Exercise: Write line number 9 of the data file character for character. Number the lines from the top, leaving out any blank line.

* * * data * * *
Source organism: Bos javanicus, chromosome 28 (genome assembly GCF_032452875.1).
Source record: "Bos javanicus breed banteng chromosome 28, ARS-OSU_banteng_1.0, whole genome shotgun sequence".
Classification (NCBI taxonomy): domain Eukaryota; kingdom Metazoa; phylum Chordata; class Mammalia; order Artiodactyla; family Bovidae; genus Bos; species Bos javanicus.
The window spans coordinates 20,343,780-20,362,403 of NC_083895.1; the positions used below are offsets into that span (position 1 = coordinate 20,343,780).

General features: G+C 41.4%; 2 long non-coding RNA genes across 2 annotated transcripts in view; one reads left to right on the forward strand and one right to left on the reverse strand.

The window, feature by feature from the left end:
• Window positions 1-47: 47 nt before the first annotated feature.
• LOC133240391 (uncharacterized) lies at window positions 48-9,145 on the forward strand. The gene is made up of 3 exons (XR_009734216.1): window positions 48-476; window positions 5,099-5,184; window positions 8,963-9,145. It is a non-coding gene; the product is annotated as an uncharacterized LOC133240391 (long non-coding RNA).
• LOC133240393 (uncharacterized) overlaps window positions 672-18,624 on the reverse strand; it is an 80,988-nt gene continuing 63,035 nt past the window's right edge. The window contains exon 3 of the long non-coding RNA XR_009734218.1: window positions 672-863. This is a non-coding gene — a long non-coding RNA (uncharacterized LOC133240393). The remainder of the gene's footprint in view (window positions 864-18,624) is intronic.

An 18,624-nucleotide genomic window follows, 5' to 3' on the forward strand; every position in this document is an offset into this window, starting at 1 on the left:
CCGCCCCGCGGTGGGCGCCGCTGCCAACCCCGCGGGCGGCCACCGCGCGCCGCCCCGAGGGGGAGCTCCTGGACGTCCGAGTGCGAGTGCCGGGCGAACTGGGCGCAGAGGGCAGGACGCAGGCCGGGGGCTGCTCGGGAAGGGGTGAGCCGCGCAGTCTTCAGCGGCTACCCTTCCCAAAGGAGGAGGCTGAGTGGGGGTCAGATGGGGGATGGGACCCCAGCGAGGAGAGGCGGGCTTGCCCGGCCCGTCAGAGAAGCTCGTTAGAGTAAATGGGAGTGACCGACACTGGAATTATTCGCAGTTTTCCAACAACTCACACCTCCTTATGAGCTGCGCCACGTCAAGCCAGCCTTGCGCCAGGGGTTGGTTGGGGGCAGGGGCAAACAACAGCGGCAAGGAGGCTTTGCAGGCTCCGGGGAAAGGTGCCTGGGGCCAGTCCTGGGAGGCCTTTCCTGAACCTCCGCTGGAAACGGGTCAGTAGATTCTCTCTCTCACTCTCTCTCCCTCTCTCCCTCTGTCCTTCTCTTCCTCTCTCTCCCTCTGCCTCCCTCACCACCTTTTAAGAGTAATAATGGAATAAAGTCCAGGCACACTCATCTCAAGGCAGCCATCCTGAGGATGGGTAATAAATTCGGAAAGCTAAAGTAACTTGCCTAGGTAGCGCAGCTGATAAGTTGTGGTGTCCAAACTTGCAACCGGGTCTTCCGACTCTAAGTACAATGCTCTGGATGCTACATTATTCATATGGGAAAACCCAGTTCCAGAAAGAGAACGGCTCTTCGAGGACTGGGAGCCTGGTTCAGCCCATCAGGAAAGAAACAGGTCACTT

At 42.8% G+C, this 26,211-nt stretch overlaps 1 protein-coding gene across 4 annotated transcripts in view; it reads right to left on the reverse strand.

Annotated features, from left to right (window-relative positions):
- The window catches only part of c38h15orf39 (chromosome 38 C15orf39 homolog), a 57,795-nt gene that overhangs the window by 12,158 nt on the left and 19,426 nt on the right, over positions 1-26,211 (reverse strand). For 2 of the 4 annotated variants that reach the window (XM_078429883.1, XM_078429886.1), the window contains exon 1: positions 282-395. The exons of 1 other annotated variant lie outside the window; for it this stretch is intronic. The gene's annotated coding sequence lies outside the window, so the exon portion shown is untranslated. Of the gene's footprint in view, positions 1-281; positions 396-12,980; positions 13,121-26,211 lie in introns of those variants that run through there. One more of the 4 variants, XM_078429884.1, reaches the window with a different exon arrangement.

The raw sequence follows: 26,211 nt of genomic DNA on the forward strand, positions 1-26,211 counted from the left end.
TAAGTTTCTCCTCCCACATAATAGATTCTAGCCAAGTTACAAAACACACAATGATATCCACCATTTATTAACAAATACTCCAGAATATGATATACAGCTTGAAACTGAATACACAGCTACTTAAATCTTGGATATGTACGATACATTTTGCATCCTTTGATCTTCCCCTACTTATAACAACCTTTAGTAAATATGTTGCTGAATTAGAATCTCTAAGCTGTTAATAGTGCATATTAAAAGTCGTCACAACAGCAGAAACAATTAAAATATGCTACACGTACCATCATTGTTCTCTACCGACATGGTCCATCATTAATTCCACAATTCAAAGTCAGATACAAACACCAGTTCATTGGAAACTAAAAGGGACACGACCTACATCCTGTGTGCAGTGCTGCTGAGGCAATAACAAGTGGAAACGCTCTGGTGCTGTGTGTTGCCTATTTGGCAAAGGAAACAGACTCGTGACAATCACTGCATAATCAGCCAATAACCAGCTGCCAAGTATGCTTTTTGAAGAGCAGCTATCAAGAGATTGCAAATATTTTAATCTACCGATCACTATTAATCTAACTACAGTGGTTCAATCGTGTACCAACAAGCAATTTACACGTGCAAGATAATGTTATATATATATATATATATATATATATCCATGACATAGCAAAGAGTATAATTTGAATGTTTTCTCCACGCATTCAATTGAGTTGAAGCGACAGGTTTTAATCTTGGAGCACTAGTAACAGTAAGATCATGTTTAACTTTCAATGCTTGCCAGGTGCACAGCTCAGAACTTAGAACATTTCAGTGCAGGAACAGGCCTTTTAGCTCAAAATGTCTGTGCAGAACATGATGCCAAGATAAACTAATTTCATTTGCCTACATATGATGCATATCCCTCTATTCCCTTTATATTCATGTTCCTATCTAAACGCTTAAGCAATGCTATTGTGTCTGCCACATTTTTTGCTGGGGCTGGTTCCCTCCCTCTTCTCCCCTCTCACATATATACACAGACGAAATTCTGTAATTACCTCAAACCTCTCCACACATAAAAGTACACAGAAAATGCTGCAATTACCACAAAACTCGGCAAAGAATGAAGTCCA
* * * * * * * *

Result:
• LOC133240393 (uncharacterized) overlaps window positions 672-18,624 on the reverse strand; it is an 80,988-nt gene continuing 63,035 nt past the window's right edge. The window contains exon 3 of the long non-coding RNA XR_009734218.1: window positions 672-863. This is a non-coding gene — a long non-coding RNA (uncharacterized LOC133240393). The remainder of the gene's footprint in view (window positions 864-18,624) is intronic.